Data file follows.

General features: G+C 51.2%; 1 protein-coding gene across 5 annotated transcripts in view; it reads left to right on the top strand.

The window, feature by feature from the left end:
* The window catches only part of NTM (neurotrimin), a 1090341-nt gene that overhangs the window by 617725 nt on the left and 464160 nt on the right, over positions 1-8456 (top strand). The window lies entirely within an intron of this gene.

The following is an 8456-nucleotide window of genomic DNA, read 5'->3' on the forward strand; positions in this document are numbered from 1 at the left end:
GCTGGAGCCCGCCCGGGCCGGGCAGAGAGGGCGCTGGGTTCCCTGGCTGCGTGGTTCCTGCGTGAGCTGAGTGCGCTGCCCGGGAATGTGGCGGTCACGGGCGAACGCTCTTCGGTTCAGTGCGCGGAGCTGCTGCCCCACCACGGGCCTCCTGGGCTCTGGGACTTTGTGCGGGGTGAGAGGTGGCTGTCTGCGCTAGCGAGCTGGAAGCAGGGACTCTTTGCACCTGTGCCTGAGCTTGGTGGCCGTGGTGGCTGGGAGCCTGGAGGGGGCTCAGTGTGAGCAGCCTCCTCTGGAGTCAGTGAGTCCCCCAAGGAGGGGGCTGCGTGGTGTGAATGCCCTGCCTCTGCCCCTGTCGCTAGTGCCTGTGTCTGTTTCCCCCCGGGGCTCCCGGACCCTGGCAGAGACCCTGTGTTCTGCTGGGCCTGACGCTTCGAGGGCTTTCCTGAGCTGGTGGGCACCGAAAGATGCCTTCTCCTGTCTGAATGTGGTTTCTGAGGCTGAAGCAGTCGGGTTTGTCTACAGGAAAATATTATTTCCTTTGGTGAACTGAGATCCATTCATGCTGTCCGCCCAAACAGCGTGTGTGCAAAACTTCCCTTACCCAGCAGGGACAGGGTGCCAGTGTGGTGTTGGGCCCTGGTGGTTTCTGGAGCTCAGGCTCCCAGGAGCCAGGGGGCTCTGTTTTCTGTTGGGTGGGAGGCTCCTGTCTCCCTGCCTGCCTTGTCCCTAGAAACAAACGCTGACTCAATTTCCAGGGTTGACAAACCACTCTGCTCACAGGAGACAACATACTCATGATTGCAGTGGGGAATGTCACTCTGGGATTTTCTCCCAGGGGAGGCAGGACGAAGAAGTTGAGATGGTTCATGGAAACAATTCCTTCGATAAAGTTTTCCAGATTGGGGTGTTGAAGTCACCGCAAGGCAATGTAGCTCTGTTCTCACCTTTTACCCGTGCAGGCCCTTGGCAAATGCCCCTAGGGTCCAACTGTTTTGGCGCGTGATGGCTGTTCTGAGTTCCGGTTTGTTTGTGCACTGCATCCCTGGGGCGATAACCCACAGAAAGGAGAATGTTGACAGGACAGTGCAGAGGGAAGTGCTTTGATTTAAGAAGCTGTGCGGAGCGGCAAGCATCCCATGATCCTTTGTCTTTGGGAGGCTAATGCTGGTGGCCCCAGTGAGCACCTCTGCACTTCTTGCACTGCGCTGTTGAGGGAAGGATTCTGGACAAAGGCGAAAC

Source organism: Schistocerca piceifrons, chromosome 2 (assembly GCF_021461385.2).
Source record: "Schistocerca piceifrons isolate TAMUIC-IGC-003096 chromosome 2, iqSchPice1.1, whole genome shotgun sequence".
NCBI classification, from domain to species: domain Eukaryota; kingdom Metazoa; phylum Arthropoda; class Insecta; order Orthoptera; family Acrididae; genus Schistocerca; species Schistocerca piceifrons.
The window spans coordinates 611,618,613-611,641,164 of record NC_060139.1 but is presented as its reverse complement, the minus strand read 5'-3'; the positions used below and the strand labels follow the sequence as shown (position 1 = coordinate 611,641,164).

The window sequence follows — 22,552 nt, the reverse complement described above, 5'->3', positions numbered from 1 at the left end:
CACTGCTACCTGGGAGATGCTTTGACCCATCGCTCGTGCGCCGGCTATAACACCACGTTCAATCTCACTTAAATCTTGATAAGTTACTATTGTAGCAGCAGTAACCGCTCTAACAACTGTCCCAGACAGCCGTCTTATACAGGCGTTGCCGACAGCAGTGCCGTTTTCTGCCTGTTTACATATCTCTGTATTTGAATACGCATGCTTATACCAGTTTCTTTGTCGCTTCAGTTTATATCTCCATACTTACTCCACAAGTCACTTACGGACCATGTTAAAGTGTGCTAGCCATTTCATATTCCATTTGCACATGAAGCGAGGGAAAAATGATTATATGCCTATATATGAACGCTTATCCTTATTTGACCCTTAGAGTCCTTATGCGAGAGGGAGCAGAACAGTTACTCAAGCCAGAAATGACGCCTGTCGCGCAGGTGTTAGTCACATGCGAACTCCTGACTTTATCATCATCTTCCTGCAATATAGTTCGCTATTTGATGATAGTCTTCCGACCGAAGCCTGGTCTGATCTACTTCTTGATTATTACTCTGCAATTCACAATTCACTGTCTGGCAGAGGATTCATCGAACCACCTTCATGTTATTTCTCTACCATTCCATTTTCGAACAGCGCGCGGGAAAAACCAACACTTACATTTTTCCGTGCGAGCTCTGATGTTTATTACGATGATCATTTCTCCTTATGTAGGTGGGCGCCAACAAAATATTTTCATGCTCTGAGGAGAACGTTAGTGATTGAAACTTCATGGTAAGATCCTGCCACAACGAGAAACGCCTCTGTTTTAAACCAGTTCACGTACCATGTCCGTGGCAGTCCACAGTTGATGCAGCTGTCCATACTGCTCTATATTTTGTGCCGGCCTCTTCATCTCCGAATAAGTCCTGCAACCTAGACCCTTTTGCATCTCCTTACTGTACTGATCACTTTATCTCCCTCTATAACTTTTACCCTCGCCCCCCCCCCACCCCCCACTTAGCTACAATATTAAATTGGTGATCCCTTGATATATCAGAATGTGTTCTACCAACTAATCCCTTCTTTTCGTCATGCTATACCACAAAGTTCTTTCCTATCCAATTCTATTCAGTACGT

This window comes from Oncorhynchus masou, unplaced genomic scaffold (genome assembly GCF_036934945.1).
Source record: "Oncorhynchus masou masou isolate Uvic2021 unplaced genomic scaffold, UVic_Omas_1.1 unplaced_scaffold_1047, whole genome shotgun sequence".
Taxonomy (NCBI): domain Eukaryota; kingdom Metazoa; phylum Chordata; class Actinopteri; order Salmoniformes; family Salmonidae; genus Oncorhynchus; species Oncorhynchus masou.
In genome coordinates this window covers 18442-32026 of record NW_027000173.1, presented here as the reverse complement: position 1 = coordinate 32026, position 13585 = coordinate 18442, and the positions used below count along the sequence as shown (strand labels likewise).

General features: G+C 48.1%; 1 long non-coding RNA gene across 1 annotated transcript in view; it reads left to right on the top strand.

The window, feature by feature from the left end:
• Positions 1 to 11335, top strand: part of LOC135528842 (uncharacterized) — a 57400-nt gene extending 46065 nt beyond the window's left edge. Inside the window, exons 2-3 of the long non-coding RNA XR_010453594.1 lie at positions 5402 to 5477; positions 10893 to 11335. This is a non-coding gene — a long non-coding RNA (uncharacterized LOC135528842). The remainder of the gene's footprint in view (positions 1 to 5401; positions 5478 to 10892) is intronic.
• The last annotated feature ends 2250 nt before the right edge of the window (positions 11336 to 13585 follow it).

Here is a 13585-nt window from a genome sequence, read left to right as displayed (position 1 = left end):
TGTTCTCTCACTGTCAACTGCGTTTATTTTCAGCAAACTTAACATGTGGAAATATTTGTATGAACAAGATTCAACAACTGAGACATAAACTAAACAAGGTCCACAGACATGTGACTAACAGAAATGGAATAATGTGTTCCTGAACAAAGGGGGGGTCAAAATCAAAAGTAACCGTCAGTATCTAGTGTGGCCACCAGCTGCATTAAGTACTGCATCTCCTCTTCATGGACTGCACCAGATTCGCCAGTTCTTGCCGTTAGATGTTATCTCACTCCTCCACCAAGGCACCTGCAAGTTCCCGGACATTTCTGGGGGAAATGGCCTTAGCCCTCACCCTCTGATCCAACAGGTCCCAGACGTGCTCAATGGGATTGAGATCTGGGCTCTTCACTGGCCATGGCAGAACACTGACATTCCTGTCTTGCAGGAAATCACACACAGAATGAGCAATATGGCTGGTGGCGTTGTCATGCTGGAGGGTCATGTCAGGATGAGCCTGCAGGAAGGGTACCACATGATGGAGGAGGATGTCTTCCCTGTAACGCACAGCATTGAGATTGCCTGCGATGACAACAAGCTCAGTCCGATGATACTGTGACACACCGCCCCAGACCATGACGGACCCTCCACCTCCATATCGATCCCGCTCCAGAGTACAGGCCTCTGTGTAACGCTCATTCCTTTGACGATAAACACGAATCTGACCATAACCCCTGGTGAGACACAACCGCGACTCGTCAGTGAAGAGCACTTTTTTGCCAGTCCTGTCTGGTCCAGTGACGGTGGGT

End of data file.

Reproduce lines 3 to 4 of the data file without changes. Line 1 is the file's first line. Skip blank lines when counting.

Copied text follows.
* The window catches only part of NTM (neurotrimin), a 1090341-nt gene that overhangs the window by 617725 nt on the left and 464160 nt on the right, over positions 1-8456 (top strand). The window lies entirely within an intron of this gene.

The following is an 8456-nucleotide window of genomic DNA, read 5'->3' on the forward strand; positions in this document are numbered from 1 at the left end: